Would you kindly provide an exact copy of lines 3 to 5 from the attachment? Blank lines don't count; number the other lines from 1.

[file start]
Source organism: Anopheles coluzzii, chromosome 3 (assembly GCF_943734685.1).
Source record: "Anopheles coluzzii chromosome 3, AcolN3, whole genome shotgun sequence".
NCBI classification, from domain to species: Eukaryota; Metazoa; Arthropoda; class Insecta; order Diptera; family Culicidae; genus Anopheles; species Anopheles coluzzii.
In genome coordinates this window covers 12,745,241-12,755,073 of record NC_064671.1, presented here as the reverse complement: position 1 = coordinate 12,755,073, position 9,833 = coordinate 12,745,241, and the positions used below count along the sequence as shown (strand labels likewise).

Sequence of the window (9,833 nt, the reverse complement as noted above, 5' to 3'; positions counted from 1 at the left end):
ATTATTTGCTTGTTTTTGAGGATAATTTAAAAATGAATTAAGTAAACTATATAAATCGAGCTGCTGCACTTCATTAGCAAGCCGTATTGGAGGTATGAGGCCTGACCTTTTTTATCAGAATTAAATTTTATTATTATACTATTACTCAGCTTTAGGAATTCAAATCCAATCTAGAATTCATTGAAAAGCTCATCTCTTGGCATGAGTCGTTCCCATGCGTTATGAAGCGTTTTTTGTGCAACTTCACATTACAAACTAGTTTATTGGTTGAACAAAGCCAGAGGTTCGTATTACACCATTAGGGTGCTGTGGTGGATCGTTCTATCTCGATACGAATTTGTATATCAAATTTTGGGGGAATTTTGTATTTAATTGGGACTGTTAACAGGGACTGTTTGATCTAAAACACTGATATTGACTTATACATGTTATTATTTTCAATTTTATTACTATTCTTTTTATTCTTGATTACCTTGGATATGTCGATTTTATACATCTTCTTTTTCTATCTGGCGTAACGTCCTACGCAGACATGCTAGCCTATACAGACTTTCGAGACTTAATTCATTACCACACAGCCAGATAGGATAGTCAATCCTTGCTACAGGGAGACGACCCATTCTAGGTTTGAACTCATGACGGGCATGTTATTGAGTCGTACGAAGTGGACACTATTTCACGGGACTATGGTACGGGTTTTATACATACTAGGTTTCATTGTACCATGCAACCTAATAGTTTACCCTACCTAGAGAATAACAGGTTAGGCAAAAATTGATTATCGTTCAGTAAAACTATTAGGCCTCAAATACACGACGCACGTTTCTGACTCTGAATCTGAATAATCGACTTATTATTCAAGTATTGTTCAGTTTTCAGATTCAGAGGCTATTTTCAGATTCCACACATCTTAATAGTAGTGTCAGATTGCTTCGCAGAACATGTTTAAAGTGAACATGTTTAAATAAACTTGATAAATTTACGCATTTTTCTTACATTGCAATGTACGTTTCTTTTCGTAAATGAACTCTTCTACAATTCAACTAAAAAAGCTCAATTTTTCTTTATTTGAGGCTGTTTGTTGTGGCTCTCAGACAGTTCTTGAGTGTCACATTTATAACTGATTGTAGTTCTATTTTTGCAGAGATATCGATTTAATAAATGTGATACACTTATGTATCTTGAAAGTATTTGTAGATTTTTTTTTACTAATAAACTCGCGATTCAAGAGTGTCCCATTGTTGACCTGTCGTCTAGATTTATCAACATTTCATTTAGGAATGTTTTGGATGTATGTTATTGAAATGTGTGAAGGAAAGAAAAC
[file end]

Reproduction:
NCBI classification, from domain to species: Eukaryota; Metazoa; Arthropoda; class Insecta; order Diptera; family Culicidae; genus Anopheles; species Anopheles coluzzii.
In genome coordinates this window covers 12,745,241-12,755,073 of record NC_064671.1, presented here as the reverse complement: position 1 = coordinate 12,755,073, position 9,833 = coordinate 12,745,241, and the positions used below count along the sequence as shown (strand labels likewise).

Sequence of the window (9,833 nt, the reverse complement as noted above, 5' to 3'; positions counted from 1 at the left end):